Councilmember Jane Noland in gay pride parade, 1993 Credit: Seattle Municipal Archives
It was the late 1980s when former Seattle Mayor Norm Rice says he witnessed a caucus in the men’s bathroom at the old City Hall. The five men on the council gathered to decide who would be the next council president: Jeanette Williams or Sam Smith? At the time, there were five men on the council and only four women. Sam Smith won the position.
“That was probably the only time I know where the men got together, and after that the council was on its way to changing,” Rice says.
By 1992, the council’s gender balance had flipped. There were six women and three men. In 1994, it was a super majority of seven women to only two men.
Women had taken over the men’s bathroom, literally. Councilmember Tina Podlodowski recalls that her colleague Cheryl Chow led the coup. “The men still used their bathroom, but they would have to knock to see if a woman was in it,” Podlodowski says.
Meanwhile, the real business was getting done across the hall. “If Cheryl wanted to talk to you about something, but didn’t want one of the male councilmembers to hear, she would say, ‘Let’s go to the ladies’ room,’” Podlodowski says, “and she would take you to the actual ladies’ room.”
Today, the ladies have taken over City Hall again. For only the second time in Seattle’s history, we have a female majority on the council, which raises the questions: Did a female majority make a difference in the ’90s? And are there any lessons for what this could mean today?
Well yes, and maybe…
When women ran the council in the 1990s, Seattle was a rarity in this country. A delegate from one of Seattle’s sister cities, Kobe, Japan, once visited and brought gifts for Seattle’s councilmembers: nine neckties, all nicely wrapped.
“He was mortified, but it’s quite a statement about how unusual that was,” Choe says. “He couldn’t have imagined seven women.”
(It wasn’t just the gender make-up that made the council unusual. At one point, everyone on the council was a minority — seven women, including two women of color, an African-American man, and an Asian-American man. At the same time, Rice was Seattle’s first African-American mayor.)
Jane Noland, who was on the male-majority council from 1986-1991, and then served as part of the female majority from 1992 to 1997, says the gender balance was not inconsequential. “When there was a seven-women majority, issues related to women and children weren’t just issues — they happened,” Noland says. “That was a major difference.”
Some remember them as the “golden years.” The city enacted legislation to help domestic violence victims. Chow and Choe focused on Asian at-risk youth and getting them off the streets by investing in community centers.The Public Safety Committee brought together the Seattle Police Department, Harborview emergency room doctors and educators to fight an epidemic around teen gun violence deaths. There were big wins for the Families and Education Levy which provided support for children and families in and out of school. Seattle became one of the first cities to introduce legislation around LGBT civil rights.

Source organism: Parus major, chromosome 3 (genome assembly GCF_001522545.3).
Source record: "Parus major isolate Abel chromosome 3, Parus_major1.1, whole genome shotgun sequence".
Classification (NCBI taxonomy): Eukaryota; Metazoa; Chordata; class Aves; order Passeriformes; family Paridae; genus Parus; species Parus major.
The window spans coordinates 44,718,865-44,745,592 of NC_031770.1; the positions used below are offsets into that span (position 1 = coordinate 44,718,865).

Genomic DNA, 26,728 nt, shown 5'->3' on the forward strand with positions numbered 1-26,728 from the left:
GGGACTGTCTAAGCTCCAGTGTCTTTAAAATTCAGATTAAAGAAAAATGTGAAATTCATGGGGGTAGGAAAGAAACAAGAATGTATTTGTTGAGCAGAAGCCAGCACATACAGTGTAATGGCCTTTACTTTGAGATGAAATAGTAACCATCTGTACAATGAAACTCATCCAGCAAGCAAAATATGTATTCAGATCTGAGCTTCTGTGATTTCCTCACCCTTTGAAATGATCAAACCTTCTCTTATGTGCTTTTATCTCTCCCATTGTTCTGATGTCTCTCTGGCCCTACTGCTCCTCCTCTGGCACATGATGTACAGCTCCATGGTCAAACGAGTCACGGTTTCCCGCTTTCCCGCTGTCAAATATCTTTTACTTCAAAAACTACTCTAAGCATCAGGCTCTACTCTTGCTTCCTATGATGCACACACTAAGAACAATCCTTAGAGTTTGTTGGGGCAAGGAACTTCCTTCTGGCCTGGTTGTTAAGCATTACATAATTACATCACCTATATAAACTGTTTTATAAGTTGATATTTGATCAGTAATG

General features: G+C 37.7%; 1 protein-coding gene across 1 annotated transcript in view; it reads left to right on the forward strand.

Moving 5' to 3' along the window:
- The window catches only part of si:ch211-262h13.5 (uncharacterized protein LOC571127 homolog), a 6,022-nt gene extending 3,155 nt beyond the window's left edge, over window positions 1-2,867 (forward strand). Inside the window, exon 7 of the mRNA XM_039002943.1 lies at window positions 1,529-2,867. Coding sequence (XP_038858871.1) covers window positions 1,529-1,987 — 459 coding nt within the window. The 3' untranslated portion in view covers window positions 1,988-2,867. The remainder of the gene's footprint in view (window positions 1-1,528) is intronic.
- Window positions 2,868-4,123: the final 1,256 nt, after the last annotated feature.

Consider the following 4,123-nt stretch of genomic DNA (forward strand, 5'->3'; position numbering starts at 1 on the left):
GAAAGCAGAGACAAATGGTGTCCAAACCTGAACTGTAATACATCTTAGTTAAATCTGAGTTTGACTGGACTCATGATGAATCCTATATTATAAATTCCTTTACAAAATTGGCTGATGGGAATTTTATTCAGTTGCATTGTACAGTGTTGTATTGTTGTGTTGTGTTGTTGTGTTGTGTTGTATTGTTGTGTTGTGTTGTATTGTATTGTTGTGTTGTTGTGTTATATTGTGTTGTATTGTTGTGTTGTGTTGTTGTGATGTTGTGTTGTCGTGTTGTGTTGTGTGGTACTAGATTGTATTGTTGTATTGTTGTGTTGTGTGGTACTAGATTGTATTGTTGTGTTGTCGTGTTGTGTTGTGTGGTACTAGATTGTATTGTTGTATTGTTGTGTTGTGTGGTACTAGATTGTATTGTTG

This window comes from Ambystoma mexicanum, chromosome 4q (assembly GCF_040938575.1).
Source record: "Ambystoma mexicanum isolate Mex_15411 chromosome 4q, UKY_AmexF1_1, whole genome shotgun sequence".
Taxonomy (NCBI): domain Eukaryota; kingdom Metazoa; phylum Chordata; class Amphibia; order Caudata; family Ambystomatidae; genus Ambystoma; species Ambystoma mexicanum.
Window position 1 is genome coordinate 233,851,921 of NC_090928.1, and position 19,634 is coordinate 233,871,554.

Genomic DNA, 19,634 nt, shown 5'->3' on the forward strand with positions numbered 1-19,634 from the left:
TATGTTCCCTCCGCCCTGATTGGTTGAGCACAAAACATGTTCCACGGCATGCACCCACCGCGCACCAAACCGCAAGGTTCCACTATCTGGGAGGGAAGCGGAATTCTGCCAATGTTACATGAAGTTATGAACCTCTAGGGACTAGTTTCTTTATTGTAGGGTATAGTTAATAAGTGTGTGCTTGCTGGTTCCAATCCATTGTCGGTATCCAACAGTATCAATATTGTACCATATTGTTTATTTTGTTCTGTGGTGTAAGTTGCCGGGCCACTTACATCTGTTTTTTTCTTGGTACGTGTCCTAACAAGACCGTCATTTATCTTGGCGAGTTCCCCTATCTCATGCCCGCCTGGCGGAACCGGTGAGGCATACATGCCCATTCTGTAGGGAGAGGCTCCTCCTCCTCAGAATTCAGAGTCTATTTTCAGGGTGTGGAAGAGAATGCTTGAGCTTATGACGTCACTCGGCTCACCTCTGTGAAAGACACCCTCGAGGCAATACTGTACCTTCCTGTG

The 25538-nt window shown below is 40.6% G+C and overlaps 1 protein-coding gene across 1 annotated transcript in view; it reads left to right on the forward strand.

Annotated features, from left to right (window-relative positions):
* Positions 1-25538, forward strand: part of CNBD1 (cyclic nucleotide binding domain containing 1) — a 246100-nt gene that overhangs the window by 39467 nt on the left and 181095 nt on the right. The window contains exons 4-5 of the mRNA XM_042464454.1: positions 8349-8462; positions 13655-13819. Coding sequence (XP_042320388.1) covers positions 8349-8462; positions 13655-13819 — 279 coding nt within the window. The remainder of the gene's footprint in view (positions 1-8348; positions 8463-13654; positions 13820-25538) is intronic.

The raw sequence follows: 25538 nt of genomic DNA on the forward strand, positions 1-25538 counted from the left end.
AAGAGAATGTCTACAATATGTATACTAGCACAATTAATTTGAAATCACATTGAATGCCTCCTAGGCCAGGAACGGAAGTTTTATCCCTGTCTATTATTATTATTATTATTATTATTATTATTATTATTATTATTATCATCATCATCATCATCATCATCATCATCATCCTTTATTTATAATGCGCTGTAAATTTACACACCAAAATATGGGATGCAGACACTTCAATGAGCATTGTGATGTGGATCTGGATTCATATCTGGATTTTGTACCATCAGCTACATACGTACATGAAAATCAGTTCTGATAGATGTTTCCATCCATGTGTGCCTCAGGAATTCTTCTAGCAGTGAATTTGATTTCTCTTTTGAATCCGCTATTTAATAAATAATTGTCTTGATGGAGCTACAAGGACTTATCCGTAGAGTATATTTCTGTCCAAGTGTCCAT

“[Women] look at quality of life issues in a different way, and we always consider women in legislation and men don’t always do that,” Podlodowski says. “We thought about the impact of legislation on a diverse community and I don’t necessarily think that happens in an all-male environment.”
The council wasn’t particularly compassionate toward the homeless, however. They passed a slew of controversial ordinances known as the “Sidran Laws,” which upped public urination to a misdemeanor, banned panhandling and sidewalk sitting and excluded people from parks. It was part of a broader effort to sanitize the city.
(This was during the era of “broken windows” when New York City Mayor Rudolf Giuliani championed cleaning up graffiti and other petty property crimes as a way of addressing a much larger crime epidemic.)
George Howland, news editor at the Stranger at the time, remembers Noland sponsoring the infamous ban on posters on telephone poles. “Her daughter put up a poster for her lost cat, which would have been illegal under legislation,” he says.
The council didn’t just stick with so-called women’s issues, however. Many of the women on the council at the time now point back to the revitalization of downtown as their single greatest accomplishment.
In 1992, the historic Frederick & Nelson department store had closed, followed two years later by its neighbor I. Magnin. National retailers weren’t looking at downtown. They were looking away from it.
“Downtown was deteriorating, and we were concerned about what would happen,” says former councilwoman Sue Donaldson.
In response, the council led the effort to re-open Pine Street to cars. (It had been closed between Fourth and Fifth avenues since 1990, and Nordstrom was going to walk away from a $100 million investment if it wasn’t re-opened.) Their efforts helped to bring more than 1 million square feet of retail space to downtown Seattle between 1996 and 1998. More development ensued, including the building of Benaroya Hall and Key Arena.
“I think downtown was a major victory,” Choe says. “Downtown was dying.”
Just as notable as what the council accomplished was how they went about doing it. This was a group of individuals that liked to have a 9-0 vote on most things. Its nickname was the “consensus council.”